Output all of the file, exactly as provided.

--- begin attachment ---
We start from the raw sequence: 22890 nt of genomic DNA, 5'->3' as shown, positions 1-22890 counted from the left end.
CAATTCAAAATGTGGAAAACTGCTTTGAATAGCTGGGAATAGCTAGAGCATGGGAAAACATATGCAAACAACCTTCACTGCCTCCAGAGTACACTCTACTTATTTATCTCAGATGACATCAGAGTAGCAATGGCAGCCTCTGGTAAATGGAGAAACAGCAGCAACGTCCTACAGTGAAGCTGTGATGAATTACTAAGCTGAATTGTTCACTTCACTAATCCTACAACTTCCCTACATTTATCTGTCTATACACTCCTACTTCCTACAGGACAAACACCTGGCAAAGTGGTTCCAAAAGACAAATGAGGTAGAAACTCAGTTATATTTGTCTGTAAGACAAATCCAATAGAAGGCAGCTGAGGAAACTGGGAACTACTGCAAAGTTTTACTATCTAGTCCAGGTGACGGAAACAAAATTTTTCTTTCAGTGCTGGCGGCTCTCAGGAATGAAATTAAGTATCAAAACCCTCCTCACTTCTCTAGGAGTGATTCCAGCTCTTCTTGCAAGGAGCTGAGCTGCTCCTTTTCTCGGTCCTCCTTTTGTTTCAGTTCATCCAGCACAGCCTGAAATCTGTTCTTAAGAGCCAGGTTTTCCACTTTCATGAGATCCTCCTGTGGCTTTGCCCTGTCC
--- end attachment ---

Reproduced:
We start from the raw sequence: 22890 nt of genomic DNA, 5'->3' as shown, positions 1-22890 counted from the left end.
CAATTCAAAATGTGGAAAACTGCTTTGAATAGCTGGGAATAGCTAGAGCATGGGAAAACATATGCAAACAACCTTCACTGCCTCCAGAGTACACTCTACTTATTTATCTCAGATGACATCAGAGTAGCAATGGCAGCCTCTGGTAAATGGAGAAACAGCAGCAACGTCCTACAGTGAAGCTGTGATGAATTACTAAGCTGAATTGTTCACTTCACTAATCCTACAACTTCCCTACATTTATCTGTCTATACACTCCTACTTCCTACAGGACAAACACCTGGCAAAGTGGTTCCAAAAGACAAATGAGGTAGAAACTCAGTTATATTTGTCTGTAAGACAAATCCAATAGAAGGCAGCTGAGGAAACTGGGAACTACTGCAAAGTTTTACTATCTAGTCCAGGTGACGGAAACAAAATTTTTCTTTCAGTGCTGGCGGCTCTCAGGAATGAAATTAAGTATCAAAACCCTCCTCACTTCTCTAGGAGTGATTCCAGCTCTTCTTGCAAGGAGCTGAGCTGCTCCTTTTCTCGGTCCTCCTTTTGTTTCAGTTCATCCAGCACAGCCTGAAATCTGTTCTTAAGAGCCAGGTTTTCCACTTTCATGAGATCCTCCTGTGGCTTTGCCCTGTCC